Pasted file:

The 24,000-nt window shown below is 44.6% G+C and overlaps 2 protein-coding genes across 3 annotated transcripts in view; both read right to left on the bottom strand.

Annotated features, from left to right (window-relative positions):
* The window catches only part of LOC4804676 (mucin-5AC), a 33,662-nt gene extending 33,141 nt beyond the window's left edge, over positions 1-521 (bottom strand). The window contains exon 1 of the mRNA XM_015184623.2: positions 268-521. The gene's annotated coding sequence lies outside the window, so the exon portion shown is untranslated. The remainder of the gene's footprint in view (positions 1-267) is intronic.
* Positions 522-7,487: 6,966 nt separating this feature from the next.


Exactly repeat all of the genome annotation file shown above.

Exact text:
The 24,000-nt window shown below is 44.6% G+C and overlaps 2 protein-coding genes across 3 annotated transcripts in view; both read right to left on the bottom strand.

Annotated features, from left to right (window-relative positions):
* The window catches only part of LOC4804676 (mucin-5AC), a 33,662-nt gene extending 33,141 nt beyond the window's left edge, over positions 1-521 (bottom strand). The window contains exon 1 of the mRNA XM_015184623.2: positions 268-521. The gene's annotated coding sequence lies outside the window, so the exon portion shown is untranslated. The remainder of the gene's footprint in view (positions 1-267) is intronic.
* Positions 522-7,487: 6,966 nt separating this feature from the next.